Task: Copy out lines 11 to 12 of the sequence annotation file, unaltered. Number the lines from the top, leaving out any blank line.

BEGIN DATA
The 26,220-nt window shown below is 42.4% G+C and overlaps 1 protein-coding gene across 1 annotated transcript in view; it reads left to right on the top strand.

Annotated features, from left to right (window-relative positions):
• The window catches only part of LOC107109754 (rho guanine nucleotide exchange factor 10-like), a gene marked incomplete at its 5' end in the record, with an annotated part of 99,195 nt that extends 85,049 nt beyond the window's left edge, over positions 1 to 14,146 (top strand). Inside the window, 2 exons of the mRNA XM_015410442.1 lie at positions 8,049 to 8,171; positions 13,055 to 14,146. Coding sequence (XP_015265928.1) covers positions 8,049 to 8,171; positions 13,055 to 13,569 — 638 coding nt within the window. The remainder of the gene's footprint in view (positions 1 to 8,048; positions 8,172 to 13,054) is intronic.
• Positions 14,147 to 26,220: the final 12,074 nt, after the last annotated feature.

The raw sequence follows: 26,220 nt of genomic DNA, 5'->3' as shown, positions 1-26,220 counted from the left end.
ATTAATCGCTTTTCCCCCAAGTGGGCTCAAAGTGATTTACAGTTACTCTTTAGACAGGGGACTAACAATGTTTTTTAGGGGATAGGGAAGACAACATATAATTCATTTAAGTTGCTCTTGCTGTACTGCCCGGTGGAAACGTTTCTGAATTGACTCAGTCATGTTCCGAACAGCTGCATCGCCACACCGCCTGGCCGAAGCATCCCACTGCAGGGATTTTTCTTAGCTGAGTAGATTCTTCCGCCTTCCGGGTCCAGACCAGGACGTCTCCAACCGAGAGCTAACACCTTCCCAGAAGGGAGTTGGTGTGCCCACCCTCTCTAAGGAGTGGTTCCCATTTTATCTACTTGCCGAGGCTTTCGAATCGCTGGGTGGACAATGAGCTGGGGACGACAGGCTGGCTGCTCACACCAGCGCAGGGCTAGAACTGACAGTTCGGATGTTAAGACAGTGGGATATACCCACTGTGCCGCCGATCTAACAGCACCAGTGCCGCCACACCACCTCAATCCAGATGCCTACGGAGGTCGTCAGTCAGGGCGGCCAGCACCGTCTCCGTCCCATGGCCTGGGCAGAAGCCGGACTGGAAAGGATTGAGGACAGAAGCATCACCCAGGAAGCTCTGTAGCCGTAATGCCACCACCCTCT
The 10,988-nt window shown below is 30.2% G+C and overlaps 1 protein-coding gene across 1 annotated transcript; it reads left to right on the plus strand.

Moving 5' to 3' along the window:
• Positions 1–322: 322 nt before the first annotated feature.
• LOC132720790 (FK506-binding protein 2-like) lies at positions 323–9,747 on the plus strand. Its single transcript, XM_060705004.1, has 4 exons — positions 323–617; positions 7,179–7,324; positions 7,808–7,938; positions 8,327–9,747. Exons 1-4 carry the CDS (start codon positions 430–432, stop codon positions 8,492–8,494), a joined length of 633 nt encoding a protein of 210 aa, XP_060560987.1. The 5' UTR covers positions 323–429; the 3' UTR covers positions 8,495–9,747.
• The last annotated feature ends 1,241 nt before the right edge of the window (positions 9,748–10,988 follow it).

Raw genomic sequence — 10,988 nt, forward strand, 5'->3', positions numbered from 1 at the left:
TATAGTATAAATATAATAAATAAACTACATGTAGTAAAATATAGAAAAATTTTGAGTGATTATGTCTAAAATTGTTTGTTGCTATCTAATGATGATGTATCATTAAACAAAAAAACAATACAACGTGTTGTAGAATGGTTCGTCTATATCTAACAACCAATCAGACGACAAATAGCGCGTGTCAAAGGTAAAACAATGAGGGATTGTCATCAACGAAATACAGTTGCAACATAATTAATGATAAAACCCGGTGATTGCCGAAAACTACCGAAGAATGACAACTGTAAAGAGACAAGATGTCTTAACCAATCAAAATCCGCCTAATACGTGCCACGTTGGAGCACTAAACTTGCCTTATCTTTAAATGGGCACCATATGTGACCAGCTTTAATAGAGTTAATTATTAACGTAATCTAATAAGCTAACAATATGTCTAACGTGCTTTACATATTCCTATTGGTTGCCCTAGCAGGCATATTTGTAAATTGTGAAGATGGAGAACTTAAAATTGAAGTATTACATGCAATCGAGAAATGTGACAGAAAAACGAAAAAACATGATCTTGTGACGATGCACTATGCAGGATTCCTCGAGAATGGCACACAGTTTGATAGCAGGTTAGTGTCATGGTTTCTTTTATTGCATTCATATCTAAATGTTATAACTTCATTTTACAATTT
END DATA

• The last annotated feature ends 1,241 nt before the right edge of the window (positions 9,748–10,988 follow it).

Raw genomic sequence — 10,988 nt, forward strand, 5'->3', positions numbered from 1 at the left: